Members provide insight into state of the teaching profession
Leadership, partnership and governance. The new College Council is working to have a positive influence on the profession. There is much to do and by listening to our members we ensure that our work will be well informed. .
By Marilyn Laframboise
It was once said that leadership could be defined as the ability to help people do the worthwhile things they want to do. This kind of leadership is most often based on listening and understanding.
As the self-governing body for Ontario's teaching profession, the College depends on frank and open communication with its members. We must know what they think and understand how they feel about the profession, its future and their future in it.
Communicating with 190,000 members has always been both a challenge and a priority for the College. We receive more than 1,000 telephone calls a day. In addition, the College web site receives between 10,000 and 20,000 visitors a week. Through ongoing outreach initiatives including the recent consultations with teachers and school board administrators about new teacher induction we meet members in their communities to discuss our work as a College on behalf of the profession and in the interest of Ontarians.
Despite these regular and special efforts, we know that there is always more knowledge and insight among members waiting to be offered. We believe that it is by listening that our vision is strengthened and our judgement deepened. With your input, we have the courage, energy and focus to move forward with confidence and integrity.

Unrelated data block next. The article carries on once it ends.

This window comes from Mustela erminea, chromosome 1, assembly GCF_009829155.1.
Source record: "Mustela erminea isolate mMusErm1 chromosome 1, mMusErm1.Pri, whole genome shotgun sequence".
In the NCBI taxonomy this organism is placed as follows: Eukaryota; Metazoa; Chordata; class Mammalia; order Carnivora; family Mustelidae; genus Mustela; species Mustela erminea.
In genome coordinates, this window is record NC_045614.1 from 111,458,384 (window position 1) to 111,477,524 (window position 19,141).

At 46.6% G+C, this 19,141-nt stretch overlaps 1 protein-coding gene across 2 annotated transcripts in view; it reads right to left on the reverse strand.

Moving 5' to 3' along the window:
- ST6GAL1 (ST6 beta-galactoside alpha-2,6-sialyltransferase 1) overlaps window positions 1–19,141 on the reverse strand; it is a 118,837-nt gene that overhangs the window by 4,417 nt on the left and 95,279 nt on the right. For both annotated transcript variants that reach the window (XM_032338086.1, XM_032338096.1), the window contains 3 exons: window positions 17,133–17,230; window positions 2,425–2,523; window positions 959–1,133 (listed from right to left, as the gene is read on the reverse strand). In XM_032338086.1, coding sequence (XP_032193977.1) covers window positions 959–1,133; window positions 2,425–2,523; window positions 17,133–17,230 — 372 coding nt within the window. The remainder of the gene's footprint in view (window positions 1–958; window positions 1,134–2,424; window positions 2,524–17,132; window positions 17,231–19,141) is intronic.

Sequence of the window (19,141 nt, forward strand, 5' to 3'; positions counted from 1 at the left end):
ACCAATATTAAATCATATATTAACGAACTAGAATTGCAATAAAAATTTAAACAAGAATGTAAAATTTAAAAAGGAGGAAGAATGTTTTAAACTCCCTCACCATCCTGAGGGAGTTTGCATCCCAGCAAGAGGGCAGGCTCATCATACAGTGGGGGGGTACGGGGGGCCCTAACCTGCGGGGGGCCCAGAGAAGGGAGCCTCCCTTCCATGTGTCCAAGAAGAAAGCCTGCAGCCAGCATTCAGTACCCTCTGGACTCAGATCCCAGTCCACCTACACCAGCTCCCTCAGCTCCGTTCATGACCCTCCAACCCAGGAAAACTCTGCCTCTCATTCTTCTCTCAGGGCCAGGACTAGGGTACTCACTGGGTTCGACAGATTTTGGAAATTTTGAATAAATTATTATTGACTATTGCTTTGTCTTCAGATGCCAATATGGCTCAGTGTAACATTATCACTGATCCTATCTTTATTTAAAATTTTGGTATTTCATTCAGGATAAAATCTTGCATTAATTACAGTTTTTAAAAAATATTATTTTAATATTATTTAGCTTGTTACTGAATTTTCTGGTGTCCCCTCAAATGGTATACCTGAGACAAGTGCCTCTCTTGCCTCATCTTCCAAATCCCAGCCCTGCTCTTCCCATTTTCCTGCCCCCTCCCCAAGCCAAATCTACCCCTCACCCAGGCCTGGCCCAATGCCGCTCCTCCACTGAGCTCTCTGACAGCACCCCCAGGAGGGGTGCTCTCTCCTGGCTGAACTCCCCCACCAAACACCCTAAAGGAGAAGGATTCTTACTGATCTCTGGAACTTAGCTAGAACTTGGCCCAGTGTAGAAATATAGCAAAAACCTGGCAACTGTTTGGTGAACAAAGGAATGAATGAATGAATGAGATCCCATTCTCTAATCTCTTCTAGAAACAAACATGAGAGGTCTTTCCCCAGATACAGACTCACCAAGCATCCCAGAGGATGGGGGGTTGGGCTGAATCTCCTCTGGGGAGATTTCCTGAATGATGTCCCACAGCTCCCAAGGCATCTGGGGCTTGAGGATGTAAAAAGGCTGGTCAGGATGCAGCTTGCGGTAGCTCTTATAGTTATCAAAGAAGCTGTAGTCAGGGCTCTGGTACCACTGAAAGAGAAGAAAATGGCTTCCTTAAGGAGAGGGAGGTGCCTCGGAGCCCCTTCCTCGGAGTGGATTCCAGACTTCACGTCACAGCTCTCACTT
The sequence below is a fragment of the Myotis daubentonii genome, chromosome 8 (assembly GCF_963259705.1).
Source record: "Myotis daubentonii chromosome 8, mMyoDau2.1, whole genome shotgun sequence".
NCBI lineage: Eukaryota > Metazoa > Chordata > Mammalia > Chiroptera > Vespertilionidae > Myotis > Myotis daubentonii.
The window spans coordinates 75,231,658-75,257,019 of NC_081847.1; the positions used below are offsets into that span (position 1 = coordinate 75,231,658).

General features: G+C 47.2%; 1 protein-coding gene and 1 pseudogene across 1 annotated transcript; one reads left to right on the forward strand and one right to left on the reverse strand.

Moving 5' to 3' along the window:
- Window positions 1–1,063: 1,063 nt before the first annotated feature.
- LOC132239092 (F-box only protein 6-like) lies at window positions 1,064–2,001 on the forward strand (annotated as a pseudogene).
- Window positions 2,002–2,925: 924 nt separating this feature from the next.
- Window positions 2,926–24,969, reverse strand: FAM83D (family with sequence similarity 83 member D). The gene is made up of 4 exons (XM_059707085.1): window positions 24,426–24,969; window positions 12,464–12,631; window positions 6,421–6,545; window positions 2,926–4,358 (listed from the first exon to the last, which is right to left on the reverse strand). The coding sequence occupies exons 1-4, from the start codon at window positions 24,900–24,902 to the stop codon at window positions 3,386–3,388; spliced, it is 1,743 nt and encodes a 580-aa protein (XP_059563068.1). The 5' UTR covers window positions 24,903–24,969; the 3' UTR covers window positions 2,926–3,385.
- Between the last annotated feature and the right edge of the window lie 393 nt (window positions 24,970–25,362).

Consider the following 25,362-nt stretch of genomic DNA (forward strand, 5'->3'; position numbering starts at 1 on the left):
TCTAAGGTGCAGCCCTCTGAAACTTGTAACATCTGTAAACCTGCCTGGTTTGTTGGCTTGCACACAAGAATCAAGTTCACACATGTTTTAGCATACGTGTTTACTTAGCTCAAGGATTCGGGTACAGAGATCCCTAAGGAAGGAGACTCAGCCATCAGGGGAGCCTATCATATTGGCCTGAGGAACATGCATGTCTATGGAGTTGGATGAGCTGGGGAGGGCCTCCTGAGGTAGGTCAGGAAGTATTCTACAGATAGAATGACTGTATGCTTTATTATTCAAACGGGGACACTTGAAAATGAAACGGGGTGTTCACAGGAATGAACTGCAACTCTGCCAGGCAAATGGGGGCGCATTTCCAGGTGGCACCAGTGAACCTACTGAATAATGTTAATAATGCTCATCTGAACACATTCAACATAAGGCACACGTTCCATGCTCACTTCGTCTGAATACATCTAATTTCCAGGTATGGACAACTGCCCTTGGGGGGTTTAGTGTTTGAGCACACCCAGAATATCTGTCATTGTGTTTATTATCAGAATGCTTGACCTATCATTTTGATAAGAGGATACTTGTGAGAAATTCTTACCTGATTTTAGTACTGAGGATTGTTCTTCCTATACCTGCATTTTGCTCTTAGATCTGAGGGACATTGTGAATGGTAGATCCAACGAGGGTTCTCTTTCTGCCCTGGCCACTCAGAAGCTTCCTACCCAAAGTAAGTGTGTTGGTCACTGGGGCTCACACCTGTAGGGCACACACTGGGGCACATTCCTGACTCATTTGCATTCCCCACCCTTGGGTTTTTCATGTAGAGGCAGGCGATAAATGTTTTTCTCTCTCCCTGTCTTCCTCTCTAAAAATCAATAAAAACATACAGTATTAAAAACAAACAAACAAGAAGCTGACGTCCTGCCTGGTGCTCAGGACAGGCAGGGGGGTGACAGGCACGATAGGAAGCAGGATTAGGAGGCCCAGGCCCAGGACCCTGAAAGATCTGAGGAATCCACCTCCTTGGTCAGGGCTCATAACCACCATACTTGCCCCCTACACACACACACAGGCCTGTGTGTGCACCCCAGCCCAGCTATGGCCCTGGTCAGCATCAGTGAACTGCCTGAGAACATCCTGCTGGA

With these things in mind, the College commissioned a telephone survey of 1,000 members, representing the broad sweep of the teaching profession. The survey of members the first in our seven-year history was conducted by the noted research firm COMPAS in July 2003. With COMPAS, we have created an overview document based on members' feedback and we are making the results of this survey available to the public.
In this issue, the College is pleased to present these results to members in a special feature on the state of the teaching profession in Ontario.
Where we are
The information gathered paints a compelling picture about teacher confidence in the current education system and their position in that system. It will provide a guide to those who have responsibilities for leadership for the profession.
We wanted to know what our members observe, experience and hear about. How do they see their relationship to other stakeholders administrators, students, colleagues, parents? We wanted to know how our members grow as professionals? How have changes in teaching practice from standardized testing to the Internet helped or hindered them?
were invited to think back to why they became teachers and to let us know
what continues to keep them enthused. We asked for their advice to those
considering the profession and their thoughts on how they themselves continue
to improve as teachers.
Where we are going
To walk in step with the profession and to lead, the Ontario College of Teachers must have a current take on its members and on teaching in Ontario. Our vision must reflect the goals, dreams and desires of those who serve Ontario's students in the public interest.
I hope that all members will read this report and consider where and how the thoughts of your colleagues resonate with your own. The dialogue is ongoing.
The future of teaching begins here.
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